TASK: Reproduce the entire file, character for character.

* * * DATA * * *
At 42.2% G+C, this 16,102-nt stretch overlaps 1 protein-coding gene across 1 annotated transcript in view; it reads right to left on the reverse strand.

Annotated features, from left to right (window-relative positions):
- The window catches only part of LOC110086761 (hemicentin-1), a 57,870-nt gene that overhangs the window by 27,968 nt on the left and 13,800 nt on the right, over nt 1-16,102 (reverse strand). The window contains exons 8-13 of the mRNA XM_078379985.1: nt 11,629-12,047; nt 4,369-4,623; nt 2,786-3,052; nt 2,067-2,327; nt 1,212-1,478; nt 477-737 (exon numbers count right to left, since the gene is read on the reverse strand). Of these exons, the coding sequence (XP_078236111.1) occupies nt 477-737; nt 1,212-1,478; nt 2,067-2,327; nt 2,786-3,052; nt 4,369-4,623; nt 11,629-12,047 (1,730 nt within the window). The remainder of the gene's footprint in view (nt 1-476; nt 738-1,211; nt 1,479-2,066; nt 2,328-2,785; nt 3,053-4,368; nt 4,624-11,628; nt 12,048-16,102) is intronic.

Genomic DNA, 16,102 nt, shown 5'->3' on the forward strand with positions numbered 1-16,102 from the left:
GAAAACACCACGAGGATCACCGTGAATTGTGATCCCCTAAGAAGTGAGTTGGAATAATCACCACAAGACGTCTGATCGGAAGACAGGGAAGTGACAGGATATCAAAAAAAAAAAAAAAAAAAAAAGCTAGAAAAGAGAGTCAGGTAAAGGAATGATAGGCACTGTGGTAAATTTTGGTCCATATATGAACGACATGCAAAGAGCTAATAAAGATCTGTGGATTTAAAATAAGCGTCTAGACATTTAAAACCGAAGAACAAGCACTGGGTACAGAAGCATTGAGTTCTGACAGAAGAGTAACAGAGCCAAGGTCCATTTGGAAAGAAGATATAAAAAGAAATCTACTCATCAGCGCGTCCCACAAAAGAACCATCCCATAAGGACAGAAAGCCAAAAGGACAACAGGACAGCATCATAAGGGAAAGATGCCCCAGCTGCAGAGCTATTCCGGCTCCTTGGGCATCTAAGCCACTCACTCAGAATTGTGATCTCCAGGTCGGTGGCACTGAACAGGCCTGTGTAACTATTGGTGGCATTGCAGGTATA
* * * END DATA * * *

At 42.2% G+C, this 16,102-nt stretch overlaps 1 protein-coding gene across 1 annotated transcript in view; it reads right to left on the reverse strand.

Annotated features, from left to right (window-relative positions):
- The window catches only part of LOC110086761 (hemicentin-1), a 57,870-nt gene that overhangs the window by 27,968 nt on the left and 13,800 nt on the right, over nt 1-16,102 (reverse strand). The window contains exons 8-13 of the mRNA XM_078379985.1: nt 11,629-12,047; nt 4,369-4,623; nt 2,786-3,052; nt 2,067-2,327; nt 1,212-1,478; nt 477-737 (exon numbers count right to left, since the gene is read on the reverse strand). Of these exons, the coding sequence (XP_078236111.1) occupies nt 477-737; nt 1,212-1,478; nt 2,067-2,327; nt 2,786-3,052; nt 4,369-4,623; nt 11,629-12,047 (1,730 nt within the window). The remainder of the gene's footprint in view (nt 1-476; nt 738-1,211; nt 1,479-2,066; nt 2,328-2,785; nt 3,053-4,368; nt 4,624-11,628; nt 12,048-16,102) is intronic.

Genomic DNA, 16,102 nt, shown 5'->3' on the forward strand with positions numbered 1-16,102 from the left:
GAAAACACCACGAGGATCACCGTGAATTGTGATCCCCTAAGAAGTGAGTTGGAATAATCACCACAAGACGTCTGATCGGAAGACAGGGAAGTGACAGGATATCAAAAAAAAAAAAAAAAAAAAAAGCTAGAAAAGAGAGTCAGGTAAAGGAATGATAGGCACTGTGGTAAATTTTGGTCCATATATGAACGACATGCAAAGAGCTAATAAAGATCTGTGGATTTAAAATAAGCGTCTAGACATTTAAAACCGAAGAACAAGCACTGGGTACAGAAGCATTGAGTTCTGACAGAAGAGTAACAGAGCCAAGGTCCATTTGGAAAGAAGATATAAAAAGAAATCTACTCATCAGCGCGTCCCACAAAAGAACCATCCCATAAGGACAGAAAGCCAAAAGGACAACAGGACAGCATCATAAGGGAAAGATGCCCCAGCTGCAGAGCTATTCCGGCTCCTTGGGCATCTAAGCCACTCACTCAGAATTGTGATCTCCAGGTCGGTGGCACTGAACAGGCCTGTGTAACTATTGGTGGCATTGCAGGTATA